Shares of Credit Suisse plunged to a fresh record low on Monday as jittery investors trained their attention on the Swiss bank.
The company’s stock was last down more than 8% in Zurich to about $3.68 per share. It’s dropped almost 60% so far this year.
The lender has been plagued by a series of scandals and regulatory failings in recent years that cost it billions and led to an overhaul of top management. But it’s facing renewed scrutiny following a memo to employees from CEO Ulrich Körner sent Friday that was shared with CNN Business.
Körner sought to reassure colleagues about the bank’s financial health before he unveils a restructuring plan at the end of this month.
“I know it’s not easy to remain focused amid the many stories you read in the media — in particular, given the many factually inaccurate statements being made,” wrote Körner. “That said, I trust that you are not confusing our day-to-day stock price performance with the strong capital base and liquidity position of the bank.”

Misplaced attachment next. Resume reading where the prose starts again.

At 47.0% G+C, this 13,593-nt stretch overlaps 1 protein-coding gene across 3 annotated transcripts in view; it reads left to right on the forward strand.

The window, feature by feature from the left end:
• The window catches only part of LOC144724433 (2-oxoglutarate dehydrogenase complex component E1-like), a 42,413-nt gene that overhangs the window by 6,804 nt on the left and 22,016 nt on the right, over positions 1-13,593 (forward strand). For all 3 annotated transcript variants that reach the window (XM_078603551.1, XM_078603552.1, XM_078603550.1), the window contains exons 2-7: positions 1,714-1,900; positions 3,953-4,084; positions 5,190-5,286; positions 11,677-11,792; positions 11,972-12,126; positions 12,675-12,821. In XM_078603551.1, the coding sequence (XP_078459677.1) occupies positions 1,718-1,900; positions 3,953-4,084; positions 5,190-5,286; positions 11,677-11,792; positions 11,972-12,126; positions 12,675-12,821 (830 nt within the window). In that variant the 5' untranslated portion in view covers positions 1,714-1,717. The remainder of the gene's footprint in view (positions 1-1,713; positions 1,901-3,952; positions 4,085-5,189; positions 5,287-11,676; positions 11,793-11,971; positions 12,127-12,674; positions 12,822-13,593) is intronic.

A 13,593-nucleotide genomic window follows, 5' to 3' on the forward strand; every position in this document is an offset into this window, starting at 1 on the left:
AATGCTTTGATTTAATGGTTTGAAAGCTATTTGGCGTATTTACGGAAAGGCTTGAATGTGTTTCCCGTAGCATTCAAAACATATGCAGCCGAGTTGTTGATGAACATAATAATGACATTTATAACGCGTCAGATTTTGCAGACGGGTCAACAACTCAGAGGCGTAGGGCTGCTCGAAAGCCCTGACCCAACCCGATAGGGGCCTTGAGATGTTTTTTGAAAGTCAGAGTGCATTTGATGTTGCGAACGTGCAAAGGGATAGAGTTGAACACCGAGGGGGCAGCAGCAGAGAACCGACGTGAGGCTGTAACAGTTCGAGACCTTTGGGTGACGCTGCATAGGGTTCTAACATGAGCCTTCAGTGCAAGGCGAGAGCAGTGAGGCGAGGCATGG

Yet the memo appears to have fueled concerns about the bank instead of tamping them down. One measure of the bank’s credit risk over the next five years has shot up.
The bank has emphasized that it remains on solid ground. But if clients get anxious and start to pull their money, it can create a damaging feedback loop.
The Financial Times reports that senior executives spent the weekend speaking to large clients, counterparties and investors, assuring them that there’s nothing to worry about. Credit Suisse declined further comment.
Nervous traders are on guard for any pockets of weakness in the market. The CNN Business Fear & Greed Index, which tracks market sentiment, is in “extreme fear” territory.